In the past few weeks I have lost three relatives. The most recent, my cousin, Bev. Bev started me on my ten year journey into our fraternal grandmother's family tree. It is a fascinating and often frustrating exercise. Bev, for whatever reason, went to the old cemetery in Elba. She found the graves of our first ancestors to settle in Genesee County in 1811.She arrived on my doorstep one morning with her notes, left them with me and enjoyed watching me struggle with putting the pieces together for years.
I'd call her with updates when I would find an interesting tidbit.
Bev lost her husband a year ago. She has a wonderful family who will need our prayers as they gather the strength to deal with her sudden passing.
I'll miss her.
Another cousin, Pauline, also passed. Pauline was 104. She never married, lived in the same house her entire life, and loved cats. Pauline's mother was my maternal grandfather's sister.
Which brings us to my cousin, Minnie. Minnie's father and my maternal great grandfather were brothers. Their house was across from my cousin Pauline's.
....and therein lies the story of a family quirk (one of many).
My sister and I were on the phone early this morning. I mentioned that Minnie had passed.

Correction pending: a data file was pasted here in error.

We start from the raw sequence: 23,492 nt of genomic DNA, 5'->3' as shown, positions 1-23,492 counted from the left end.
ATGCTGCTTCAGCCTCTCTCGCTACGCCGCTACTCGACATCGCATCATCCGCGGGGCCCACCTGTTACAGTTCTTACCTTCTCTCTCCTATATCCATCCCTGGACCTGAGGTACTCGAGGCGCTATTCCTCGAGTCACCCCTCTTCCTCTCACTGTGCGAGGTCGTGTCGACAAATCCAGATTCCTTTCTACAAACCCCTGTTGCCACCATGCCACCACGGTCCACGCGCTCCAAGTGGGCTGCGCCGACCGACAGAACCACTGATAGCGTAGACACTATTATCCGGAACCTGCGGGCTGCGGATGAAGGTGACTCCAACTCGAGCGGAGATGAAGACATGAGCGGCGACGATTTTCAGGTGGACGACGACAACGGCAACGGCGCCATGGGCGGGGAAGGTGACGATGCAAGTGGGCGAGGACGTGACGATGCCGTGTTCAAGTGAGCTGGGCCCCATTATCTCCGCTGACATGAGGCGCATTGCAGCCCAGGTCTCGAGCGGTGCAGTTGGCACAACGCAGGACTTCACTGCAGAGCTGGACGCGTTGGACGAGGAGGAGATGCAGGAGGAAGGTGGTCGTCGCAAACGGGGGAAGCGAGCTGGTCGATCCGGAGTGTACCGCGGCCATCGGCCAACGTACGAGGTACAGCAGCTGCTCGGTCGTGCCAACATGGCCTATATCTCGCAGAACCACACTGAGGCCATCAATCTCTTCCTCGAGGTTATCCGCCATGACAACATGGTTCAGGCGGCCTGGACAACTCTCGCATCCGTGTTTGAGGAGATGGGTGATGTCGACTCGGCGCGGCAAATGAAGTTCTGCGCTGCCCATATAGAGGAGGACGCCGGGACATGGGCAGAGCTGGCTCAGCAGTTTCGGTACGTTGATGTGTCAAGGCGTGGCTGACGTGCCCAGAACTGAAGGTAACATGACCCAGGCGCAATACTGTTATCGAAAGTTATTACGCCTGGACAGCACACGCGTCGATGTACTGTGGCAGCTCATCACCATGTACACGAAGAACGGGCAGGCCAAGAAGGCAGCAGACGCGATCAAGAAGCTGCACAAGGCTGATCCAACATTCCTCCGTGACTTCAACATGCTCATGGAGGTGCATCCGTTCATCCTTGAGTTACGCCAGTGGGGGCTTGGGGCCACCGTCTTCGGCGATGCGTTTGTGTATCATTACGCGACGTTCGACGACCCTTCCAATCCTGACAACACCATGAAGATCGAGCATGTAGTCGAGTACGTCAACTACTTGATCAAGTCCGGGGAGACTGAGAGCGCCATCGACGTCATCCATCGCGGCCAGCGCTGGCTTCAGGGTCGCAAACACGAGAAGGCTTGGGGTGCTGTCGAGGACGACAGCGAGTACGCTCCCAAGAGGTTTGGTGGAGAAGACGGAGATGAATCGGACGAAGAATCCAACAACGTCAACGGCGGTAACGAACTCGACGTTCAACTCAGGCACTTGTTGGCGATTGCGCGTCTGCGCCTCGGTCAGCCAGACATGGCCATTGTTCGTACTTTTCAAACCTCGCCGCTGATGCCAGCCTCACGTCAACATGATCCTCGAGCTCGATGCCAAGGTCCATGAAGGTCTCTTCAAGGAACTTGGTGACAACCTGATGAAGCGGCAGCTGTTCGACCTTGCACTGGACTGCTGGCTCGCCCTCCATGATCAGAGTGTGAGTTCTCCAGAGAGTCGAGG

She wasn't sure who that cousin was, so I automatically said, "you know, from across the street."
My sister chuckled. My aunt had explained it the same way.
That brought back a memory of my mother saying the same thing about the family "across the street".
Now, my sister is much younger than I. Saying 'across the street' had no real reference for her.
"Across what street?".
My great grandfather and his brother purchased houses across from each other. Since thier last names were the same, and their children's names were almost identical to my great grandparents' children, it was common to explain who you were talking about by their location.
In our case, and most likely in their's too, when talking about a Tony, James, Mary, Vincent, Minnie, etc., if you weren't talking about your own, you qualified it by saying, "you know, the one across the street.".
So, today, my sister got a little lesson in family folklore and another family quirk.